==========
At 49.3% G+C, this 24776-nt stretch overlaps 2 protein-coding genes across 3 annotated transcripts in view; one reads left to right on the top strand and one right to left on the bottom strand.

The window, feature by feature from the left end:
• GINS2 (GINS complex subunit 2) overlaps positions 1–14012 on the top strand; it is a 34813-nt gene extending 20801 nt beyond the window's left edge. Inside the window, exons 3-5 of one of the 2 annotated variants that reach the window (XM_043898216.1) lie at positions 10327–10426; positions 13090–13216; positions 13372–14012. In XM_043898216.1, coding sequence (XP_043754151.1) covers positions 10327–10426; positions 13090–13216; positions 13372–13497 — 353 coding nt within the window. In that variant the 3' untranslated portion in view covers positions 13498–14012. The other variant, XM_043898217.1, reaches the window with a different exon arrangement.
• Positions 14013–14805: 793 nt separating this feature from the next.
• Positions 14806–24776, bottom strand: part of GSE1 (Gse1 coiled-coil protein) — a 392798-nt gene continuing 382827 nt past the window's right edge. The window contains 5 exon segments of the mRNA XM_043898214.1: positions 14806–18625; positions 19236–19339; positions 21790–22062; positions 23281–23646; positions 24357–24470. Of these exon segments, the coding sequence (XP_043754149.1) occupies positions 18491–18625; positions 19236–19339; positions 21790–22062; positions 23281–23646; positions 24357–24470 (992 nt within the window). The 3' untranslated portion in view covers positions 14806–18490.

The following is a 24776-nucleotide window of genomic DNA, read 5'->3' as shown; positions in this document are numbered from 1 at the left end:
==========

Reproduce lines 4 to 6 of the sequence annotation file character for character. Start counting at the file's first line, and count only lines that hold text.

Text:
• Positions 14013–14805: 793 nt separating this feature from the next.
• Positions 14806–24776, bottom strand: part of GSE1 (Gse1 coiled-coil protein) — a 392798-nt gene continuing 382827 nt past the window's right edge. The window contains 5 exon segments of the mRNA XM_043898214.1: positions 14806–18625; positions 19236–19339; positions 21790–22062; positions 23281–23646; positions 24357–24470. Of these exon segments, the coding sequence (XP_043754149.1) occupies positions 18491–18625; positions 19236–19339; positions 21790–22062; positions 23281–23646; positions 24357–24470 (992 nt within the window). The 3' untranslated portion in view covers positions 14806–18490.

The following is a 24776-nucleotide window of genomic DNA, read 5'->3' as shown; positions in this document are numbered from 1 at the left end: